16 September 2014

The Lost generation

 - Sunday, 19 February 2012, 00:00

by Stephen Calleja

Last Sunday, Prime Minister Lawrence Gonzi dedicated part of his morning speech to people in the 40-45 age bracket who, he said, had been forced to give up their education aspirations because they finished their obligatory schooling years at a time when the system was in tatters and options were very limited.

He was referring to people who were in their late teens between 1981 and 1987, a dark period in our recent history, a time when political violence was the order of the day and when mass meetings were regularly held on Sundays because they were the only way through which people resisted the Socialist regime and through which they found comfort in numbers. It was also the only way that messages could get across – there was no Facebook, no mobile phones, no computers and none of the other communication facilities that we take for granted today.

It was the time when the Labour Party was in government without having obtained the majority of seats (now, that was uncertainty, and we had five years and five months of it). It was the time when the government tried to close down Church schools and classes were held in secret in homes scattered all over Malta. It was a time when students in a Church school uniform were pelted with stones when on a bus going to or from school. It was the time when teachers went on a nine-week strike and received transfers when the impasse was resolved. It was the time when Socialist thugs ruled at the Msida Sixth Form College. It was the time when entrance to University was limited to a few because of the numerus clausus idea. It was the time when students attending government schools were given a discriminatory extra 20 points to give them an advantage over students in Church and private schools in the application form to enter University. It was the time when University courses – the few that existed – were not even run every year.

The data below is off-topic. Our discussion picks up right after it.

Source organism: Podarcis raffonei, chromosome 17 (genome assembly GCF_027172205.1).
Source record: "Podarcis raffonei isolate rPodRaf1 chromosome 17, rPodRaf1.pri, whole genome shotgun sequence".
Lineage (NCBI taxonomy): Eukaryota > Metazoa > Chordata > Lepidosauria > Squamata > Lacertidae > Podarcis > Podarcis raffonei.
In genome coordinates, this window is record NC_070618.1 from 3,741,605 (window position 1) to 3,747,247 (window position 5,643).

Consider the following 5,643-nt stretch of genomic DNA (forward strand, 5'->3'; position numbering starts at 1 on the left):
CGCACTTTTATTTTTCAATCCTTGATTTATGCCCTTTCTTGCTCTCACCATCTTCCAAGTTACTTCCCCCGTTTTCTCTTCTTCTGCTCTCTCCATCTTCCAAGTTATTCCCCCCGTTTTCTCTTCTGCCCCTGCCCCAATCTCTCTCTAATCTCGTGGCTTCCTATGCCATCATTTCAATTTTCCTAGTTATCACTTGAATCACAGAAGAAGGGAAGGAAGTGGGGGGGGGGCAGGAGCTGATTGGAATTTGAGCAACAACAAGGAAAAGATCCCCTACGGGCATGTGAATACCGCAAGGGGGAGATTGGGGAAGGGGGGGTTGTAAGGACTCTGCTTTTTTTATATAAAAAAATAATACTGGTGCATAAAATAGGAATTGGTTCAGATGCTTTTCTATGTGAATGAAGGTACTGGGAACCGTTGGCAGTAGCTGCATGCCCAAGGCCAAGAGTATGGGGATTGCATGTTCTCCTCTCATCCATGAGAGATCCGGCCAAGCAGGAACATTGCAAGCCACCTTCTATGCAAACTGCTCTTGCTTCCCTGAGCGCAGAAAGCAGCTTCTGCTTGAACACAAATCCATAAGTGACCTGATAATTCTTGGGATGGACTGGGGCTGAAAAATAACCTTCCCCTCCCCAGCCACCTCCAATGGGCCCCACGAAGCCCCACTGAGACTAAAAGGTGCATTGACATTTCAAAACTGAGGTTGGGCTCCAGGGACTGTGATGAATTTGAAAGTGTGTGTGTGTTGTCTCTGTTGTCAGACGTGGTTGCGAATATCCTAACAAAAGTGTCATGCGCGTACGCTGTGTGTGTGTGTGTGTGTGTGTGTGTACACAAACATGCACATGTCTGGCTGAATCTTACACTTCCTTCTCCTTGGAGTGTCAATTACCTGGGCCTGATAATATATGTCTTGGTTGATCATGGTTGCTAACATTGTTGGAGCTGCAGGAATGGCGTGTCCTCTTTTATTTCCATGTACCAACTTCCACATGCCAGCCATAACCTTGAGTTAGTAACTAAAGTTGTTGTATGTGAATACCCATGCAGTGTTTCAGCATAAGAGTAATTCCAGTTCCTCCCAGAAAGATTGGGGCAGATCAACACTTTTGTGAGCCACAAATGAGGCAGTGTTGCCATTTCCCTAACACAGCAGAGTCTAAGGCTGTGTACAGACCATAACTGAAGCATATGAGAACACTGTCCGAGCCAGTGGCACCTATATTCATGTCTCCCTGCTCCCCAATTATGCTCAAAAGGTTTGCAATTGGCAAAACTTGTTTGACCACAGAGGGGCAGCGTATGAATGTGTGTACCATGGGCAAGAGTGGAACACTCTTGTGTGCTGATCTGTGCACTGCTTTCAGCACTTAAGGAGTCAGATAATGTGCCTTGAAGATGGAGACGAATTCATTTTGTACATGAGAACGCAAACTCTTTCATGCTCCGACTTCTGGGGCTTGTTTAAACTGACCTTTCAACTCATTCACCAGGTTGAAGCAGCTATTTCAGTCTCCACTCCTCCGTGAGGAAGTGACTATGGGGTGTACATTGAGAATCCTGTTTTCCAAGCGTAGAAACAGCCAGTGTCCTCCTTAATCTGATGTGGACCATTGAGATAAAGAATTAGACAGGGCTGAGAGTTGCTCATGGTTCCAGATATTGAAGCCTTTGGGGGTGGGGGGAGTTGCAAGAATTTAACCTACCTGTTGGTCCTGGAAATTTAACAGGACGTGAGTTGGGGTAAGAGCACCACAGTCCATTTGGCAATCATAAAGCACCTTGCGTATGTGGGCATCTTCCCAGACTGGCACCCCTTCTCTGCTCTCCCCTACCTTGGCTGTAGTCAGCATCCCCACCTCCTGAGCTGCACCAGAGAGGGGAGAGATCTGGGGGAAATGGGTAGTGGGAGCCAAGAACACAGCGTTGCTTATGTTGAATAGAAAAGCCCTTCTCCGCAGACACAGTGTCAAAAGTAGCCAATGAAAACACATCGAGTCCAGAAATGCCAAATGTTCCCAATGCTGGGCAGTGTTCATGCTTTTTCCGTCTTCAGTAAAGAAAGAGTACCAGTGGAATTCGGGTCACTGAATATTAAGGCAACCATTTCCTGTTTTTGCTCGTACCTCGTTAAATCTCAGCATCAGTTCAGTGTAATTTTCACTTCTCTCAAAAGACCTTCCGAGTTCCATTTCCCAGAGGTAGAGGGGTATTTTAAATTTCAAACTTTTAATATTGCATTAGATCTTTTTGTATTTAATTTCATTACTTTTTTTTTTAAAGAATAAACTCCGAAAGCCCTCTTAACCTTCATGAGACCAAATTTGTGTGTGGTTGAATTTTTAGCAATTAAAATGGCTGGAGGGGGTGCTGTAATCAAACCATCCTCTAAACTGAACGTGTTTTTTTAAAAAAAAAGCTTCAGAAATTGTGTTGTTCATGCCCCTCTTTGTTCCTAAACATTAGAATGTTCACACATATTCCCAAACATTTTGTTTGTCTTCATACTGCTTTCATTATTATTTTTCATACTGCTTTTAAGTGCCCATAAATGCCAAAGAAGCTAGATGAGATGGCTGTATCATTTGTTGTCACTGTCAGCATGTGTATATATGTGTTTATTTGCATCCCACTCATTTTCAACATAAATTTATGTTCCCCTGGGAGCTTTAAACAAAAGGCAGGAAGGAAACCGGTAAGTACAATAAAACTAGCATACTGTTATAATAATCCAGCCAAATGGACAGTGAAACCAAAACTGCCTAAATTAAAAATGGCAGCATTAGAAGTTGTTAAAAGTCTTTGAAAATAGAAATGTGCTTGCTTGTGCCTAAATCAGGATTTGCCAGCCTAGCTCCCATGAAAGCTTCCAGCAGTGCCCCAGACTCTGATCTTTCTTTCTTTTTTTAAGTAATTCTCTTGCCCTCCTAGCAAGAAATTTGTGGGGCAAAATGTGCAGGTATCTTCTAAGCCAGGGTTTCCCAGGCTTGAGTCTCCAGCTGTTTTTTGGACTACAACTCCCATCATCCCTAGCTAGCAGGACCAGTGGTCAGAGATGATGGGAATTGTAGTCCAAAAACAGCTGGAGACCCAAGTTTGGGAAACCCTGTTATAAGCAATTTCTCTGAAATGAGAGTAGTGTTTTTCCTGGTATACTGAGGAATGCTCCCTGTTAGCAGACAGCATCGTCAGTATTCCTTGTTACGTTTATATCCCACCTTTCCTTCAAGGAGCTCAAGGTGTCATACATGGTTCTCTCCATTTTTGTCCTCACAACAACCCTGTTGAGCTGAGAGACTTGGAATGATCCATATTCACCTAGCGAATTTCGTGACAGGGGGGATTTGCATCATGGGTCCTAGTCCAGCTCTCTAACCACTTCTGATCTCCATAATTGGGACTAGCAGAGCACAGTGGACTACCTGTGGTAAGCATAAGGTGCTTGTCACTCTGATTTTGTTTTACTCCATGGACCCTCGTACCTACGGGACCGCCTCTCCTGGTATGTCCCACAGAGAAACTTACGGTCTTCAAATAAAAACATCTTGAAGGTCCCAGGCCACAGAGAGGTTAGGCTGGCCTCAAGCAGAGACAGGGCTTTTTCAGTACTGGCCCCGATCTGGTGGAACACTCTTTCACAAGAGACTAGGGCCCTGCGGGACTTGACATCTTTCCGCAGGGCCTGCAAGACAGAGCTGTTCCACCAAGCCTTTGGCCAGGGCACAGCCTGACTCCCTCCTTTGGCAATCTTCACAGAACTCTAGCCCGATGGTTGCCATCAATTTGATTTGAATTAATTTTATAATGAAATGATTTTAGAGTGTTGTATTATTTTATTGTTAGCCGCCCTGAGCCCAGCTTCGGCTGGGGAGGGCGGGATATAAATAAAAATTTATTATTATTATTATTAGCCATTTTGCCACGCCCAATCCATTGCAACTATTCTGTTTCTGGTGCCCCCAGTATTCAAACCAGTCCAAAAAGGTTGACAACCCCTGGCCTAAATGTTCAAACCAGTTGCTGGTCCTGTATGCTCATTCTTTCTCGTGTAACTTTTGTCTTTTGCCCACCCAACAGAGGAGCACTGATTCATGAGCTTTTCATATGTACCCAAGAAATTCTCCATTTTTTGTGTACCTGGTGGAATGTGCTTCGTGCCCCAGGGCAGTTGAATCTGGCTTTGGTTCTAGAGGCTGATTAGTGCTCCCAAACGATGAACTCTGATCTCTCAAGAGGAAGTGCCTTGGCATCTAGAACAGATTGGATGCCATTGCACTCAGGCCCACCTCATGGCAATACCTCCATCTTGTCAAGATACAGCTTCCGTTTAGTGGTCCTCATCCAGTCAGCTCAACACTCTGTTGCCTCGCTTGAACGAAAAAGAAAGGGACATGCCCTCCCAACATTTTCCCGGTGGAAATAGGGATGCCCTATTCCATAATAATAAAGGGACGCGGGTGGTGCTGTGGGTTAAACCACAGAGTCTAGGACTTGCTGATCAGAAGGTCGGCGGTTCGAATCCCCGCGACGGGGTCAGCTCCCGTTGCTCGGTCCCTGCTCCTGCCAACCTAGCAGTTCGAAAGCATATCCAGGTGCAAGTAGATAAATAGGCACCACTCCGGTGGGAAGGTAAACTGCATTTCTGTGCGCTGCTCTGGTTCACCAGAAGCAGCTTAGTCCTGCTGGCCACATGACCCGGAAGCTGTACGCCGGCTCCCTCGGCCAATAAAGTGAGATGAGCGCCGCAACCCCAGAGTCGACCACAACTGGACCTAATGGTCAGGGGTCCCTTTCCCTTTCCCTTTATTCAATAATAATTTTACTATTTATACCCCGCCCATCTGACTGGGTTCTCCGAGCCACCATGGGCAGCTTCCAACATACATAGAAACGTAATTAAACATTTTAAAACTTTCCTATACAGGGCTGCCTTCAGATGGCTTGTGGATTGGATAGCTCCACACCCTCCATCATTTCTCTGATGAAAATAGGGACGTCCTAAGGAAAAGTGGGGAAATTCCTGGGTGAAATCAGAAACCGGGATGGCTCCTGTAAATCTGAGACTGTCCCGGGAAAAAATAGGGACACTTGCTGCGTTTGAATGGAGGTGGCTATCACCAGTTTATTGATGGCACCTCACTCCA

I form part of that bracket mentioned by the Prime Minister last Sunday, and I like to call it the lost generation. We can never retrieve the years we lost because of the wrong decisions that the Labour Party took in the education sector. Those who, like me, missed out on pursuing their education dreams because of the wrong policies were never given a second chance.

Nobody ever thought of offering us some kind of incentive, financial or otherwise, to make up for the way we were treated in those years. I’m not saying this for me, because I lost my urge to study years ago and have no intention (and no time) to go back to a lecture room. But I know others of my age who would willingly take up courses or pursue a degree, and who find it so hard because they have a family and other financial commitments. I wonder if some EU funds could be diverted to this end.

The Labour Party’s credentials in the education sector are exceptionally poor. And their pitiable track record continued when they returned to government in 1996 and waged a war against University stipends, converting them into loans.

Then, just before the 2008 election, they came up with the idea of a transition class between primary and secondary schooling, aptly dubbed as the repeater class by the Nationalist Party, by which they wanted to prolong obligatory schooling by one year. It was a ridiculous suggestion.